You also seem to want disabled self-advocates to be incredibly circumspect when we have disagreements with you. You express hurt and anger when we state our opinions in plain language. You ask us to “delay judgment” when we read an offensive remark from a parent, to “look past our emotions and our offense to find commonalities” — in other words, you ask us not to get angry, but to be polite. You’ve written that parents need to be “strong, entitled, and impolite” when they advocate for their children, but you seem to think that disabled people should be docile and deferential when we advocate for ourselves. Why shouldn’t we approach advocacy with the same empowered attitude that you encourage parents to take? If you want disabled people to ask nicely before you are willing to engage with us as allies, are you sure you’re thinking of us as your equals?
Now let’s talk about parents in the disability rights movement. As I said at the beginning of this letter, I am not at all interested in excluding non-disabled people from this struggle. I believe that parents and non-disabled relatives have an important role to play here. But it is not the only role. As Ari wrote yesterday, many people view issues pertaining to intellectual and developmental disability as parents’ issues, not the issues of the disabled people in question. In the public eye, you take up the whole picture. I’m not saying you should get out of the picture, but I am asking you to move over a bit and let us in.
In response to the first letter I wrote, some parents asked me what I think respectful parent advocacy looks like. I think that it might look something like PFLAG.
PFLAG (Parents and Friends of Lesbians and Gays) is an organization made up of straight, cisgender (non-trans) folks who are working to be allies to the LGBT community. As the name indicates, many of them are parents or relatives of queer or transgender people. PFLAG serves two purposes — it is a place for parents to go for education and support after their children come out, and it is a place for parents to organize themselves as allies to the queer and trans community. I think both of these purposes have applications relating to disability.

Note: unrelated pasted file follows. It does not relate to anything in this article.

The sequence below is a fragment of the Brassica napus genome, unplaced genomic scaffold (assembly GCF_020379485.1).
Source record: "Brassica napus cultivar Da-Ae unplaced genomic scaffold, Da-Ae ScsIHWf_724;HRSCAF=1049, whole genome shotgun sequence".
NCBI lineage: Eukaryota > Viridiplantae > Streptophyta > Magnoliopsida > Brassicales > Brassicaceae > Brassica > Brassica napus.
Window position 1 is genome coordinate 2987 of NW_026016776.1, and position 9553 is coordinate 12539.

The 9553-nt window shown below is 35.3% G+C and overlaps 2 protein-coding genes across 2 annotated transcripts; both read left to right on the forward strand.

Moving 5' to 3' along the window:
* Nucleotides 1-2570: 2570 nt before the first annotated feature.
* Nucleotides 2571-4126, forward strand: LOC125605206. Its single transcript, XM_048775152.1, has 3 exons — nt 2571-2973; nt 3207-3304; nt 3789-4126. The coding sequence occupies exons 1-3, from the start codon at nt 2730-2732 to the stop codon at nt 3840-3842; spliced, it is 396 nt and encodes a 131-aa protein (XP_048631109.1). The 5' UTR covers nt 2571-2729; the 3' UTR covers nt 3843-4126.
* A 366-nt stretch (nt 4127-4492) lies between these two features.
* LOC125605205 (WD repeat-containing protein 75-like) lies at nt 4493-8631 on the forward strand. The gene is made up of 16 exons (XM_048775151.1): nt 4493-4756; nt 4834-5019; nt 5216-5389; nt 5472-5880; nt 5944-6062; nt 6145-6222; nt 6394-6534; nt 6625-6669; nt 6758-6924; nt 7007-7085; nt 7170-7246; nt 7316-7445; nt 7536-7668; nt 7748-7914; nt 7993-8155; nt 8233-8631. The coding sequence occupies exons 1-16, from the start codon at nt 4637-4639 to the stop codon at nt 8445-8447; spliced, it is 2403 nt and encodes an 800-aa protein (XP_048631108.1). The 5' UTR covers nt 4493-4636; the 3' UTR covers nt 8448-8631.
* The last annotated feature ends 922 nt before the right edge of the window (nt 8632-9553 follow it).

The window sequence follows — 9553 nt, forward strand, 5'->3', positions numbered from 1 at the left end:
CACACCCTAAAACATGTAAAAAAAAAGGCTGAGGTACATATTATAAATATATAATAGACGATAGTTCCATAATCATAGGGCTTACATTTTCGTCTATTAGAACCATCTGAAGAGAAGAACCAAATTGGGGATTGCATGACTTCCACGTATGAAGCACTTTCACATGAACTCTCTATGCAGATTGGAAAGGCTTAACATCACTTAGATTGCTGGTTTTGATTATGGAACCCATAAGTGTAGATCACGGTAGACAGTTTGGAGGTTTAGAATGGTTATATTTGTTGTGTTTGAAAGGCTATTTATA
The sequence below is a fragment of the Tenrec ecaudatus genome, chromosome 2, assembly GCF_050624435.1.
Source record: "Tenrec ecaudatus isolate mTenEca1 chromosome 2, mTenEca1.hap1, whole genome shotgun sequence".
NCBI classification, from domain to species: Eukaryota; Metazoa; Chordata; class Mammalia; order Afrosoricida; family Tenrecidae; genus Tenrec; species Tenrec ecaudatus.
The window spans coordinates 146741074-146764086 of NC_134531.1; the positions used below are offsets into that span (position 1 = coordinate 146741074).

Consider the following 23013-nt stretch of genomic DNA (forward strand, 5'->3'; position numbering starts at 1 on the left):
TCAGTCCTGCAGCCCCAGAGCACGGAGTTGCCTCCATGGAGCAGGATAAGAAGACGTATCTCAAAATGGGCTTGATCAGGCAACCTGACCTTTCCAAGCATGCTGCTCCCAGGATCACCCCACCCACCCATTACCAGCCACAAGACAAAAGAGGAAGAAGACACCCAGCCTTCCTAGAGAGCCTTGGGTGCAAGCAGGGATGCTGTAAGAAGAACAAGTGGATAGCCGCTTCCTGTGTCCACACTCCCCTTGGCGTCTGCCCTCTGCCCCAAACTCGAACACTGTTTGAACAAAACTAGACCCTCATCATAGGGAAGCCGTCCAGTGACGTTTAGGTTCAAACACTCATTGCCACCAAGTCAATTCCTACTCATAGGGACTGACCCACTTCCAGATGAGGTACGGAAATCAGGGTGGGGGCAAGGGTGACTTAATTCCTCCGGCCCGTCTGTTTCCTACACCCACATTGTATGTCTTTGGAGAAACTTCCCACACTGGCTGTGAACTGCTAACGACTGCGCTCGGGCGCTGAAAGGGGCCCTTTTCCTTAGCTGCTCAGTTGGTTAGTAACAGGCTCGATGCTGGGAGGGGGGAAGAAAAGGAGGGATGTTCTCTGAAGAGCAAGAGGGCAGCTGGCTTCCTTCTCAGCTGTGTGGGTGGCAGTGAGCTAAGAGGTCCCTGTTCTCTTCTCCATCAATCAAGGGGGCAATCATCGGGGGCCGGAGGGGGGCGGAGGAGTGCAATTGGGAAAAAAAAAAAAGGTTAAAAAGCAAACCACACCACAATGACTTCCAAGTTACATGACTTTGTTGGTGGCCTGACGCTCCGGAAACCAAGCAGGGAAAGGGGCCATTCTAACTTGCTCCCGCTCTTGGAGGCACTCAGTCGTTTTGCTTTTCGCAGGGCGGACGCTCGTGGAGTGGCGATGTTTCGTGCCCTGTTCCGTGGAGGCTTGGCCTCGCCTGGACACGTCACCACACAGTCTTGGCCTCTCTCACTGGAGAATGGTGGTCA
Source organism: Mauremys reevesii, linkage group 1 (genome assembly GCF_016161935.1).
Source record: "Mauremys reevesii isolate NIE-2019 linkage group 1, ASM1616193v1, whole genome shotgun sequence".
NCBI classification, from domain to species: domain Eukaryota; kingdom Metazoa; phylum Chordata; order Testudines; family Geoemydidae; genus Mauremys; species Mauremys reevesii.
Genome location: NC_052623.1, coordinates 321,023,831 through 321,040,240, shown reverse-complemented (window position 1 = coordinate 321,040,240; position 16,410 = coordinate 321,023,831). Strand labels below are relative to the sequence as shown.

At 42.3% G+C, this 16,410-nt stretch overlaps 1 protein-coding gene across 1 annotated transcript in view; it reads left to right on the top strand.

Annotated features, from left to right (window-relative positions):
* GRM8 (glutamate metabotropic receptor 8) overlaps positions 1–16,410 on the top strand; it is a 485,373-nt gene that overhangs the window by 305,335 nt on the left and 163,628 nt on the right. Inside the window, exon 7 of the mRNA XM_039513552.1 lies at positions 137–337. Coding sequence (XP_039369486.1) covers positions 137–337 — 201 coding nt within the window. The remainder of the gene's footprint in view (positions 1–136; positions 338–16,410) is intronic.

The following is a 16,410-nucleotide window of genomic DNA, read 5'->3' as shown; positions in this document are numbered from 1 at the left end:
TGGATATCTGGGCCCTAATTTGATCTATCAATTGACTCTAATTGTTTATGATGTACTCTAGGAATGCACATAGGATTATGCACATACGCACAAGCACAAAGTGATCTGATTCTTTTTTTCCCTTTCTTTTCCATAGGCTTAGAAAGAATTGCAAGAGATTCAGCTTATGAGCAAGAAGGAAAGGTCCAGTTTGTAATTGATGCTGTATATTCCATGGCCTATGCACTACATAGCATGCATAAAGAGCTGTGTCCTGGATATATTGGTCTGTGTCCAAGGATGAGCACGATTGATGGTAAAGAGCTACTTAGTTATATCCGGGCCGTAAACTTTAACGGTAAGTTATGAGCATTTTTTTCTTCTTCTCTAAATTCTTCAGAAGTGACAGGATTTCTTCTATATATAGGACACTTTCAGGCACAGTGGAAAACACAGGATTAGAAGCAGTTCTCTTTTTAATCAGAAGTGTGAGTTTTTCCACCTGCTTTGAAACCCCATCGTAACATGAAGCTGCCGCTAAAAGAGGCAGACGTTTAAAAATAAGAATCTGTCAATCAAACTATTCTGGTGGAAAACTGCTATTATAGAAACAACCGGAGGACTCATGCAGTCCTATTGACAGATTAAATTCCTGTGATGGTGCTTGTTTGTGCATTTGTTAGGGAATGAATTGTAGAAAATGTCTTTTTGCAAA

Many PFLAG parents have younger children, perhaps 12 or 13, who have just come out of the closet and are too young to get married or hold a full-time job. This doesn’t stop PFLAG from listing equal employment and marriage equality among its goals — just as adult queer and trans activists work to stop bullying in schools, although they themselves are no longer students. PFLAG plays a crucial role in the LGBT movement – but it is not the entire movement, nor does it set the movement’s agenda. To me, this is a good model of parent allies working together with people from a minority group to address the issues that this group faces. I would love to see a similar collaboration within our community.
What I like so much about the PFLAG model is that it acknowledges that the LGBT rights movement is about queer and trans people. What we need right now is a disability rights movement that truly acknowledges disabled people as the central stakeholders. We could really use your help to achieve this. You can acknowledge your privilege and make some room for us in conversations about disability. You can use the platform you have been given to help us get our voices heard.
We are all working towards creating a better world for disabled people of all ages. Robert, and other parents reading this, believe me when I say that self-advocates desperately want your children to get the services they need and to be included and safe in school. We are working towards those ends. We also want to tackle the issues that we face now as adults — not only so that we can benefit, but so that your children’s transitions to adulthood will be easier than ours. You know what your children need; we know what we need, and what they might need in the future. I truly believe that our movement will be most effective if we work together.
This means that we will have to do the opposite of retreating into our respective “tribes”: we will have to make a conscious effort to continue engaging with each other. If we do this, there will probably be a lot of conversations like these, which make many of us frustrated and uncomfortable. But I think there will also be progress. I think we will get to that better world faster.
I think it’s worth it.
What do you think?